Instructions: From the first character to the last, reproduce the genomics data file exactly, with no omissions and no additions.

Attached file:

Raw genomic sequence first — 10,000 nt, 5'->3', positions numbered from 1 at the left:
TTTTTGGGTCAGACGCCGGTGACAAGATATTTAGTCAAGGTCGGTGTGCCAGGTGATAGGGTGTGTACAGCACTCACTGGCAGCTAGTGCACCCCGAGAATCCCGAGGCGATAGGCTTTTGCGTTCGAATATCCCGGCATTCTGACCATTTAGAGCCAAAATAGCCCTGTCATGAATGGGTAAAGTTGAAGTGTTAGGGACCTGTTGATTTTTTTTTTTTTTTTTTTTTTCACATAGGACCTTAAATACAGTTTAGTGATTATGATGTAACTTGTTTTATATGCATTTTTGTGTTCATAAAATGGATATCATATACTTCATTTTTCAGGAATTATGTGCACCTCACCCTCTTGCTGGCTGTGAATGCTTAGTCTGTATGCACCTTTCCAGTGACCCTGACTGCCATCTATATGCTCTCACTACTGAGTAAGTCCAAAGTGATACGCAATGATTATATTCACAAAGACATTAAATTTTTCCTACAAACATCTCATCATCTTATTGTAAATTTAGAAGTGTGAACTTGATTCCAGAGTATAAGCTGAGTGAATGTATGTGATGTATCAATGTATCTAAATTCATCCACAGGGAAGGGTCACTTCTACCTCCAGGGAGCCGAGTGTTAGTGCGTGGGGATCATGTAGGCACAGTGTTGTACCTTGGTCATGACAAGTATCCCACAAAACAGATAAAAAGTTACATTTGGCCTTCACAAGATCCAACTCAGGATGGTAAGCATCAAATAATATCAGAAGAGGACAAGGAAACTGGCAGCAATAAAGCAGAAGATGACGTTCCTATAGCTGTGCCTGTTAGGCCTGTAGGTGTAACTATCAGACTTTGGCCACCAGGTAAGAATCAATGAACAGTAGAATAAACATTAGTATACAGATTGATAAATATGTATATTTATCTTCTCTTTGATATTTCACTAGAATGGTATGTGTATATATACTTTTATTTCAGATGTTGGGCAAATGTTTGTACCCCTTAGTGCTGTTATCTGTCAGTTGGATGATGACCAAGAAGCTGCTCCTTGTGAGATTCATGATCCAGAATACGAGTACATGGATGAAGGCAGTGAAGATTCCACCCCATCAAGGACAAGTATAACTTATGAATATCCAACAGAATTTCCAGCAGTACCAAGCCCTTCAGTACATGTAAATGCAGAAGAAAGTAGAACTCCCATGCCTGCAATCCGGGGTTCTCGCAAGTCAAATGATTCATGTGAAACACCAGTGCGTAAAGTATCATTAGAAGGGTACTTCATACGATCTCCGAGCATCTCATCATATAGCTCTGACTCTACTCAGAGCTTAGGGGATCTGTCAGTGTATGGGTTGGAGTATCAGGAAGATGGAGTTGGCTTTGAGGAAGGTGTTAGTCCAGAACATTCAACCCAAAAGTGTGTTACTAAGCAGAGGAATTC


Raw genomic sequence first — 10,000 nt, 5'->3', positions numbered from 1 at the left:
TTTTTGGGTCAGACGCCGGTGACAAGATATTTAGTCAAGGTCGGTGTGCCAGGTGATAGGGTGTGTACAGCACTCACTGGCAGCTAGTGCACCCCGAGAATCCCGAGGCGATAGGCTTTTGCGTTCGAATATCCCGGCATTCTGACCATTTAGAGCCAAAATAGCCCTGTCATGAATGGGTAAAGTTGAAGTGTTAGGGACCTGTTGATTTTTTTTTTTTTTTTTTTTTTCACATAGGACCTTAAATACAGTTTAGTGATTATGATGTAACTTGTTTTATATGCATTTTTGTGTTCATAAAATGGATATCATATACTTCATTTTTCAGGAATTATGTGCACCTCACCCTCTTGCTGGCTGTGAATGCTTAGTCTGTATGCACCTTTCCAGTGACCCTGACTGCCATCTATATGCTCTCACTACTGAGTAAGTCCAAAGTGATACGCAATGATTATATTCACAAAGACATTAAATTTTTCCTACAAACATCTCATCATCTTATTGTAAATTTAGAAGTGTGAACTTGATTCCAGAGTATAAGCTGAGTGAATGTATGTGATGTATCAATGTATCTAAATTCATCCACAGGGAAGGGTCACTTCTACCTCCAGGGAGCCGAGTGTTAGTGCGTGGGGATCATGTAGGCACAGTGTTGTACCTTGGTCATGACAAGTATCCCACAAAACAGATAAAAAGTTACATTTGGCCTTCACAAGATCCAACTCAGGATGGTAAGCATCAAATAATATCAGAAGAGGACAAGGAAACTGGCAGCAATAAAGCAGAAGATGACGTTCCTATAGCTGTGCCTGTTAGGCCTGTAGGTGTAACTATCAGACTTTGGCCACCAGGTAAGAATCAATGAACAGTAGAATAAACATTAGTATACAGATTGATAAATATGTATATTTATCTTCTCTTTGATATTTCACTAGAATGGTATGTGTATATATACTTTTATTTCAGATGTTGGGCAAATGTTTGTACCCCTTAGTGCTGTTATCTGTCAGTTGGATGATGACCAAGAAGCTGCTCCTTGTGAGATTCATGATCCAGAATACGAGTACATGGATGAAGGCAGTGAAGATTCCACCCCATCAAGGACAAGTATAACTTATGAATATCCAACAGAATTTCCAGCAGTACCAAGCCCTTCAGTACATGTAAATGCAGAAGAAAGTAGAACTCCCATGCCTGCAATCCGGGGTTCTCGCAAGTCAAATGATTCATGTGAAACACCAGTGCGTAAAGTATCATTAGAAGGGTACTTCATACGATCTCCGAGCATCTCATCATATAGCTCTGACTCTACTCAGAGCTTAGGGGATCTGTCAGTGTATGGGTTGGAGTATCAGGAAGATGGAGTTGGCTTTGAGGAAGGTGTTAGTCCAGAACATTCAACCCAAAAGTGTGTTACTAAGCAGAGGAATTC